By Fr Pat Amobi Chukwuma
My German priest friend visited me about sixteen years ago. After his touring experiences to some cities within this country called Nigeria, he made an indelible remark, which was a solid food for thought. I asked him as I was escorting him to the airport: “What have you to say about Nigerians?” He emphatically stated, “Nigerians are suffering but happy.” We laughed over it.
As I was waving at him as he was walking towards the departure apartment at Enugu Airport by then, tears ran down my cheeks as I was smiling and crying. His departing remark sent me into the world of ontology. How can someone be suffering and be happy at the same time? Really it was a difficult homework. That was almost two decades now.
If that my German friend comes back today, what will be his experience and remark? As things stand presently, he will probably say, “Nigerians are hungry and angry”. By the power conferred on me at Baptism and Ordination, I am a true prophet of the Most High God. Prophets are not toothless bull dogs. They speak out against societal evils. The reason why evil perseveres in our nation and society is that good men keep silent.
My people say that the mouth is guilty for not talking while the ear is responsible for not hearing. From all indications nationwide, I put it to you and to everyone that Nigerians are hungry and angry. A hungry man is not different from an angry man. Hunger and anger are identical twins. I travelled wild last week through the breadth and width of this country. Without mincing words, I saw hunger and anger written on the faces of ordinary Nigerians who form majority of the populace. I exclaimed, “What an eye-saw!”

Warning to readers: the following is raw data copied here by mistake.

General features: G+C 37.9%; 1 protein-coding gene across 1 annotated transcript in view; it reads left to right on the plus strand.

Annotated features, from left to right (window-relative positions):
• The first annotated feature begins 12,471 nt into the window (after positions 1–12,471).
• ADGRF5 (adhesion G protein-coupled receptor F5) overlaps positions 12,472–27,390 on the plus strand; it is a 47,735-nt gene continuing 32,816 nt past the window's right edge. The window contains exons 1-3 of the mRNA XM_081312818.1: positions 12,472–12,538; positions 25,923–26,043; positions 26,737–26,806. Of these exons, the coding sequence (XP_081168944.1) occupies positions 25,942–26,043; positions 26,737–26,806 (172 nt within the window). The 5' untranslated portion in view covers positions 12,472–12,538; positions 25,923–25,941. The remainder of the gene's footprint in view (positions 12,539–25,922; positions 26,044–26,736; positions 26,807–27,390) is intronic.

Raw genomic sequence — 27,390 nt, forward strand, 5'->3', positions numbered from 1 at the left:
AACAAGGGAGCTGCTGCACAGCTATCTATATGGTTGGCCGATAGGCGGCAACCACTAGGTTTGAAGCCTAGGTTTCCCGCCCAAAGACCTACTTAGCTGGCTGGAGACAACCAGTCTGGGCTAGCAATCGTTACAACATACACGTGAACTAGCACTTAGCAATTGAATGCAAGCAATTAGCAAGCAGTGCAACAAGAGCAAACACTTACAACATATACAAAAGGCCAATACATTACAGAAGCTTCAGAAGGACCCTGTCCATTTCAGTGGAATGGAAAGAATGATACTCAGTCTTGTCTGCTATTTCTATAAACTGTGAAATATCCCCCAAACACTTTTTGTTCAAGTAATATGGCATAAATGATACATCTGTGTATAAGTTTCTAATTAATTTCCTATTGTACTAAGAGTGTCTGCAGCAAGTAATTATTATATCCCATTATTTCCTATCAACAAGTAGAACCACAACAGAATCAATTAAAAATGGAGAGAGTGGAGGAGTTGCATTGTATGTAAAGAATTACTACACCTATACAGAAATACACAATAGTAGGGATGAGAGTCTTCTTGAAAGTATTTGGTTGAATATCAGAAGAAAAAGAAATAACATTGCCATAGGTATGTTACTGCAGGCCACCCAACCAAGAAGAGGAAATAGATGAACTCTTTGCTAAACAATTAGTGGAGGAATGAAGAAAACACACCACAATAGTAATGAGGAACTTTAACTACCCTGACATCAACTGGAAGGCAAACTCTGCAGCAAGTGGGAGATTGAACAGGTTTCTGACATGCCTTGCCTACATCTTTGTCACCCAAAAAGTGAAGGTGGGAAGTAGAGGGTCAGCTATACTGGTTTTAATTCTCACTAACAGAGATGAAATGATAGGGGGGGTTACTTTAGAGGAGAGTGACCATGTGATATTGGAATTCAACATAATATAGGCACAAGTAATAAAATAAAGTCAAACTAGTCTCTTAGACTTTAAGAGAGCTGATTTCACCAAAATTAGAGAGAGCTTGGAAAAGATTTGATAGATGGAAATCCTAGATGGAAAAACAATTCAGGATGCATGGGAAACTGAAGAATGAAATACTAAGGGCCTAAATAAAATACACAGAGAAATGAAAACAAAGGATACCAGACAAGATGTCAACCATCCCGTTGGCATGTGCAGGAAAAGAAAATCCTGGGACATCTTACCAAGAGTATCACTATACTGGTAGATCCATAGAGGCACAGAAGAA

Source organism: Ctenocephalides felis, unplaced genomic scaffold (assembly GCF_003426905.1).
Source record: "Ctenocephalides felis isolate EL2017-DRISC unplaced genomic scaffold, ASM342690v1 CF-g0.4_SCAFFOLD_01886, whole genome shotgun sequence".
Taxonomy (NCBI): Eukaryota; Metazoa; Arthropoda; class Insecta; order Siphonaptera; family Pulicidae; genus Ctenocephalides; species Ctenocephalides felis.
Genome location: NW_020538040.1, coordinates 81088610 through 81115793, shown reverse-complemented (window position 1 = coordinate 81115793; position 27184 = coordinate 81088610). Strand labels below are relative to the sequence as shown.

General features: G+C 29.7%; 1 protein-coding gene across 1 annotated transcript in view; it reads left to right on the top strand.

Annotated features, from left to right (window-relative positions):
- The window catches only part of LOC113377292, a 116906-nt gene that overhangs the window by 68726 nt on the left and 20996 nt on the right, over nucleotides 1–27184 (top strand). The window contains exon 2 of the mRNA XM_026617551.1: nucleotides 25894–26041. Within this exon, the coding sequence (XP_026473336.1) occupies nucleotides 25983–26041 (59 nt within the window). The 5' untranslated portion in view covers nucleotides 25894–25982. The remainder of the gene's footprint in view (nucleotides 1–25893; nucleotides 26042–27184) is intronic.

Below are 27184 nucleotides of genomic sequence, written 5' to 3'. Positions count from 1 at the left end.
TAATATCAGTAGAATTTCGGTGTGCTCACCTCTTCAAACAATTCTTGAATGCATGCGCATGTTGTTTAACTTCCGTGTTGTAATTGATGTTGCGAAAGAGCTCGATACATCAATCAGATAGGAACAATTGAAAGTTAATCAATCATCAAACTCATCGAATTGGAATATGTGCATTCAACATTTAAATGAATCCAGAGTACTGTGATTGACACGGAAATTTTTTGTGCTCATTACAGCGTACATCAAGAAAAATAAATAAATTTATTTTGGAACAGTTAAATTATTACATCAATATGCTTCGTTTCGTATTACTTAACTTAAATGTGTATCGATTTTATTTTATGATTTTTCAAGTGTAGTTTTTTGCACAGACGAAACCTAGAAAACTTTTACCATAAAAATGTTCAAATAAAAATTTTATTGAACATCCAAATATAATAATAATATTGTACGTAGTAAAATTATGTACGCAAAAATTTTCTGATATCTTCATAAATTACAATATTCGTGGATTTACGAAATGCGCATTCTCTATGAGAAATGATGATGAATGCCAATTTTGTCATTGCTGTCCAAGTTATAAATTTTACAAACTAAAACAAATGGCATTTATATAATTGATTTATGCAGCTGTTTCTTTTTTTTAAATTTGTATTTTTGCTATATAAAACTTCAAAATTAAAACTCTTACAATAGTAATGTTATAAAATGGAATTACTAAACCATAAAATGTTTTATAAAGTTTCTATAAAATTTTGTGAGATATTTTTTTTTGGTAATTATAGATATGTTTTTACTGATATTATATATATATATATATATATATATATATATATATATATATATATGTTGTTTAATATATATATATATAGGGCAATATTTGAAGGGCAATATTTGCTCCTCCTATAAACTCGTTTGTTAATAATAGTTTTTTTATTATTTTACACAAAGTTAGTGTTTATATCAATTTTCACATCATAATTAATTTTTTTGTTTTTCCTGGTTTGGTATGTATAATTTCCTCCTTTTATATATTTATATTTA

As a practical example, my Hausa friend called me on phone few days ago. He was almost crying. I asked him what was amiss. His weak voice said it all. He shouted on top his failing voice, “Nyua ina kache ni de matana de yara. Doo Allah ka tameke ni!” I am not an expert in writing Hausa language.
I only speak and understand. However the translation of the Hausa jargons I inscribed above is: “Hunger is killing me, my wife and children. Please help me!” There was an outburst of anger in his voice. I replied, “Aboki, ka yi ankuri. Akwai nyua ko ina a cikin Nigeria.” The translation is: “My friend, have patience. There is hunger everywhere in Nigeria.” It is said that the hunger that kills a rich man, buries a poor man alive.
There is a lot of transferred aggression here and there. The other day I was taking a casual walk. Along the way I greeted and cracked a joke with a middle-aged man who was passing by. He raised his eyebrow towards me and shouted, “Idiot! Away with your greeting and joke! I have no time for people like you.”